The numerous refugees overwhelm cities and communities. CDU boss Merz wants to drive the traffic lights in front of him with the topic – but also find solutions with her.
At the beginning of January, Friedrich Merz let a test balloon rise. In Markus Lanz’s talk show, the CDU leader called migrant children “little pashas”. A wave of indignation swept through the country: is such a prominent politician allowed to make such derogatory and sweeping judgments, doesn’t he have to be more precise? The outcry was short and violent. But Merz had achieved his goal: integration was set as a topic of conversation and political controversy.
The opposition leader’s first attempt to put the issue on the agenda failed last September. When Friedrich Merz accused some Ukrainian refugees of “social tourism,” the disparaging judgment flew in his face.
The lesson that Merz was able to draw from this: the population apparently differentiates between Ukrainians who have been bombed out of their country, which is not too far away and who are believed to be able to integrate without major problems, and refugees from more distant regions, about whom some people are rather skeptical whether the integration really works.
The Union is now dealing with the subject in a correspondingly differentiated manner.
She has drawn up a position paper entitled “For Humanity and Order in Asylum and Refugee Policy”. The tenor: the humanitarian responsibility for those in need of protection must be met, but irregular migration must be controlled and limited – nationally, at European level and internationally. Yes, immigration into the labor market, but with a strict separation of asylum procedures and immigration.
Number of asylum applications increases
And what are the facts? More than a million refugees from Ukraine have come to Germany since the beginning of the war. Last year, a good 244,000 asylum applications were made in Germany. Those seeking protection come from Syria, Afghanistan, Turkey and Iraq. A good half of the requests were granted. The number of asylum applications has been increasing again since 2020, but is lower than in the refugee crisis of 2015/16.
Merz interprets these numbers as follows: “Up to 200,000 people per year are considered compatible, capable of integration,” he said on Wednesday evening at a CDU event in Berlin. Around 30,000 people are currently coming to Germany every month. “By the end of the year there will be more than 300,000. That’s too much.” That’s why he demanded: “We have to limit irregular immigration to Germany more.”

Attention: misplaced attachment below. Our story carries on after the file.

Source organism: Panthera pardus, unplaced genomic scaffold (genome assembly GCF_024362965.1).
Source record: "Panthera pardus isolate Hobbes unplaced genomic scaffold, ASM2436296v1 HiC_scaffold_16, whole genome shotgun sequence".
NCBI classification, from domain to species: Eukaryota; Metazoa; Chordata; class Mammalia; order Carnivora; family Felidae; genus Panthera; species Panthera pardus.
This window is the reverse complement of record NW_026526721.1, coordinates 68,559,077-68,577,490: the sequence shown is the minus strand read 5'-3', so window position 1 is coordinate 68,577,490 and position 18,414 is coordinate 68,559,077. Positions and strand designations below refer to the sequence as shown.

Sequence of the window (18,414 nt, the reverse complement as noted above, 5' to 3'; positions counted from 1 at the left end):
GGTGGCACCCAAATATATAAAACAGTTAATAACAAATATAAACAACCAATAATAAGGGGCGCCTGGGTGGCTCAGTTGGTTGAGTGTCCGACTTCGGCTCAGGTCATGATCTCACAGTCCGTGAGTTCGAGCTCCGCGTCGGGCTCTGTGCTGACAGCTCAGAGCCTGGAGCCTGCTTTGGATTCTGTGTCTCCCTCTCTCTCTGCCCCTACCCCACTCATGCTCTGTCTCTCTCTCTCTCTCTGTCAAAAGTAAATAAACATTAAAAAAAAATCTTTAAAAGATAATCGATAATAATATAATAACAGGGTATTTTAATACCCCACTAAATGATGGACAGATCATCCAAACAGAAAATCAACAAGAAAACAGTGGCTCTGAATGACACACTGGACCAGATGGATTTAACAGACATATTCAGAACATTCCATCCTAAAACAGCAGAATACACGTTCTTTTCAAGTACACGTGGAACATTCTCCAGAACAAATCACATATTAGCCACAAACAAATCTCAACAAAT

His messages are clear: “Set up reception centers at Europe’s external borders, protect them better and make German police forces available for them.” And Merz’ ultima ratio is: “Controls at the European internal borders, there is no other way.”
Merz responds with a “municipal summit”
The political debate contrasts with the reality in the municipalities, which have to deal with the accommodation and integration of the migrants. And who feel let down by the federal government. Protests in the Mecklenburg village of Upahl against a planned refugee shelter, for example, or the much-noticed call for help from the Greens district administrator Jens Marco Scherf make it clear that the country is seething.
This Thursday, Friedrich Merz wants to show that he takes the concerns and problems of local politicians seriously – unlike the federal government, which in the eyes of the opposition has so far only held largely fruitless summits. Under the motto “We are listening”, the Union faction invited district administrators and mayors from all over Germany. A good 200 local politicians from all parties have agreed to attend. Friedrich Merz – the caretaker.
Achim Brötel from the Neckar-Odenwald district in Baden-Württemberg has also accepted. First of all, he was happy that it was really a summit, he told t-online. “As is well known, the Federal Chancellor preferred to visit a bakery in Hanover on February 16. That was the pinnacle for me!”
The CDU district administrator did not come to Berlin because it is about an event held by his party: “One person alone will certainly not be able to save the world.” But it’s about “forging coalitions beyond party political considerations.” He therefore hopes “that the opposition will take very concrete parliamentary initiatives that the government factions can no longer duck.”
Rain of money doesn’t solve problems
Brötel is disappointed with the previous measures taken by the federal government to support the municipalities in coping with the influx of refugees. In the current situation, money does not solve any problems, but rather covers them up. “Even if it rained gold tomorrow, we wouldn’t have a single person on hand to face all the challenges.” Money also does not make additional communal accommodation or an apartment available in a timely manner and does not create additional daycare or school places for the children of refugees. “All these systems have no more reserves.”